We had the fortune to fall in with a great group of folks when we lived in LA the year prior to our continental shift. I talked to one of them last week and he requested that we blog more frequently about the minutiae of our lives. Making his point-- he said everyday things that our clan now takes as "normal" were not normal for us 16 months ago when we first moved to Asia...And "that" is what he wants to read about.
Hence the "Breakfast Report".
I am not a breakfast person...I know it is supposed to be the most important meal of the day, but I figure that it was designed for Important People. I am happy waiting until late afternoon before I start grazing. If I eat breakfast it makes me want to get to lunch...which leads to dinner coming earlier and then I am forced to fit in a late evening meal.
Here in Turkey breakfast is culturally big...not to say it is the most important meal of the day...in fact, anytime Turks sit down to eat it is a big deal. As an example a few days ago a knock on our door brought in half the occupants of our apartment building...since it was so hot they asked if we would mind turning on the A/C...We did and they brought the food and we had a party.
Kemal & Metin
This "Klima" party rotates from one apartment to another depending on how hot the day is and who is willing to turn the A/C on and pay for the electric. Those without A/C are few, but all of us are frugal...So if just one or two apartments a day run the A/C the rest can come with food, little electric is used, everyone is cool and everyone eats. Quite a concept, eh?
They sat on the carpet, the couch and some even laid down and slept while the rest of us talked. When others heard there was a "group eat" going on at the Stewards...our little apartment filled up. Our afternoon of work stopped from 2pm until they departed after 7pm. While that is so culturally different from the States...it was a truly delightful afternoon.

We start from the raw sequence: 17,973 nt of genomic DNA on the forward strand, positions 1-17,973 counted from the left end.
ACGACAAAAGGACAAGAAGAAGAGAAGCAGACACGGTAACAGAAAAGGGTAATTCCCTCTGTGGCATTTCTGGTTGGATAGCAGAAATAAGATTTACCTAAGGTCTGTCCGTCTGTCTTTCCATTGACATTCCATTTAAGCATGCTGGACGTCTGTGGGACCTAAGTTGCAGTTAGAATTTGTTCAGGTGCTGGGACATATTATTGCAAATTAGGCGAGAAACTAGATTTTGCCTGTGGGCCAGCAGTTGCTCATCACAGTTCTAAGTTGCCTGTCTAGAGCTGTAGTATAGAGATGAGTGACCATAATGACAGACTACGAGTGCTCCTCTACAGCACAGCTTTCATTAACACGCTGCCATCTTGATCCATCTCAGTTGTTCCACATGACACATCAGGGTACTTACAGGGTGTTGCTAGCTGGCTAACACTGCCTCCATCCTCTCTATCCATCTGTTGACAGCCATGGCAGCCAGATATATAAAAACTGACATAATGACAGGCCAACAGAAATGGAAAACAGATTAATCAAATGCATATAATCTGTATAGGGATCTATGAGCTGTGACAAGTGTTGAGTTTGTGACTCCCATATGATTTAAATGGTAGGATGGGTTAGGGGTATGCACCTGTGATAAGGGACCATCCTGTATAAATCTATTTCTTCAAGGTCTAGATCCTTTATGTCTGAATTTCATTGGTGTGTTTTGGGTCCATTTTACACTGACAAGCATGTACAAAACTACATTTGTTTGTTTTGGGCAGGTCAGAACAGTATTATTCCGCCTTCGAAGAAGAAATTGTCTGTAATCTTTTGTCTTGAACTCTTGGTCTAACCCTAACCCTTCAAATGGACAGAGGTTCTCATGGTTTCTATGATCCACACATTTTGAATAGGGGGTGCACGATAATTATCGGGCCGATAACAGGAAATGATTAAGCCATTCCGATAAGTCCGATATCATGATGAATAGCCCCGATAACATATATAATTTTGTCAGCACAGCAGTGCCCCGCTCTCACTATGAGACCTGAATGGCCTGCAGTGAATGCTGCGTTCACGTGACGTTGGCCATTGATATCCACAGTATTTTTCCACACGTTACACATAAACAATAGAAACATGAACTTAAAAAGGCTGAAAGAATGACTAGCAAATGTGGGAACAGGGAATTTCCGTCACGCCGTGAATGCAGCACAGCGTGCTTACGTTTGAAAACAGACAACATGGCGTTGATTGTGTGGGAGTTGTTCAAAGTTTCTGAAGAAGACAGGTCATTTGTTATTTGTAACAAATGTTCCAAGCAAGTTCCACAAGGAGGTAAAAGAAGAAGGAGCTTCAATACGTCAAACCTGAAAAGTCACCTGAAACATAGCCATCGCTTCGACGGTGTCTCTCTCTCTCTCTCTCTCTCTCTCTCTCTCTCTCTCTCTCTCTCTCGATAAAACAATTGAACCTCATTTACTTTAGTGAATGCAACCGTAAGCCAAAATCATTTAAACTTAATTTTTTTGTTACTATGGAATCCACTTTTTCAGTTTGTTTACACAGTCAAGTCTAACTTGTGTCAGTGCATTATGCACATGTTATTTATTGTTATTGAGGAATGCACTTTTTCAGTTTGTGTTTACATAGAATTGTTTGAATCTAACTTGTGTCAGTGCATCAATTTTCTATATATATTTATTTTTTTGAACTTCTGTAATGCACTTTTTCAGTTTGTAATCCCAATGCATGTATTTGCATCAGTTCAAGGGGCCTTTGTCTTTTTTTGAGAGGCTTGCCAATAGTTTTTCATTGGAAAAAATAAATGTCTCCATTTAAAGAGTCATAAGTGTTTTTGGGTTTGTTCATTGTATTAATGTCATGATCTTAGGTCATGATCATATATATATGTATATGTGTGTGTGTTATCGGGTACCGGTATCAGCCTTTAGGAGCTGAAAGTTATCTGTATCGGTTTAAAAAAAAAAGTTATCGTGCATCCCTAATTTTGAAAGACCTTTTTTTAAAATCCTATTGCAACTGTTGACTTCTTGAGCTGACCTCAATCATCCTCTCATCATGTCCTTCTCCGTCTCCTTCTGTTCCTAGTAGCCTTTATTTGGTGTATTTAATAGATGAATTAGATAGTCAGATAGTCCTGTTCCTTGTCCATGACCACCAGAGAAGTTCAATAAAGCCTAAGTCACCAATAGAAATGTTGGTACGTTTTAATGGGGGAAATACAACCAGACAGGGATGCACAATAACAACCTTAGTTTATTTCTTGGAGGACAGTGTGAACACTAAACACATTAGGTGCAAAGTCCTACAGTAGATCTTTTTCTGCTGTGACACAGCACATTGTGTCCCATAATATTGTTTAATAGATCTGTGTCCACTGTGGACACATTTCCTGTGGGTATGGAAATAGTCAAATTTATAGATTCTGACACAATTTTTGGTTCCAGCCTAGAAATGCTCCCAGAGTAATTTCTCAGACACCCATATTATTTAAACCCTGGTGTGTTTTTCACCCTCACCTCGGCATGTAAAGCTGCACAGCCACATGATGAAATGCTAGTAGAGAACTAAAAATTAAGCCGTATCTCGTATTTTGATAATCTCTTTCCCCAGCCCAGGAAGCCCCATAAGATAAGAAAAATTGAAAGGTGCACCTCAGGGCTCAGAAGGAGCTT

Begum, Benal & Ann
This morning as we were eating our breakfast on our small balcony which overlooks one of Istanbul's busiest avenues when I realized how I had changed. There, on my plate, were 21 olive stones from my breakfast. It amazed me that I now expect and look forward to the time each morning where we sit and look out at the street and eat. The vendors below us, (a market, clothing store and used car dealer are located on the ground level) walk out and look up to see if we are out and about each morning. Once they see us in place and yell their greetings to us, their world is in order and all is right.
Our typical Turkish breakfast is:
- Fresh Bread (not less than an hour old)
- White Cheese (goat or cow...close to Feta)
- Olives (black and green...both in brine)
- Apricot or Raspberry preserves
- Hot Tea or Turkish Khave
- Plain Yogurt
- Hard boiled Eggs
You put a spoonful of crumbled cheese on a slice of bread, cover it with apricot preserves, tomato and cuke and eat. The yogurt is eaten plain or with some apricot preserve mixed in and the olives are consumed in vast quantities...believe it or not, it is not uncommon to go thru 10 or 15 pounds of olives per family a month.
You leave a Turkish breakfast feeling "light and cool"...and unfortunately looking forward to çay and sweets, and then lunch. That my friends, is the Breakfast Report for today. Afiyet Olsun!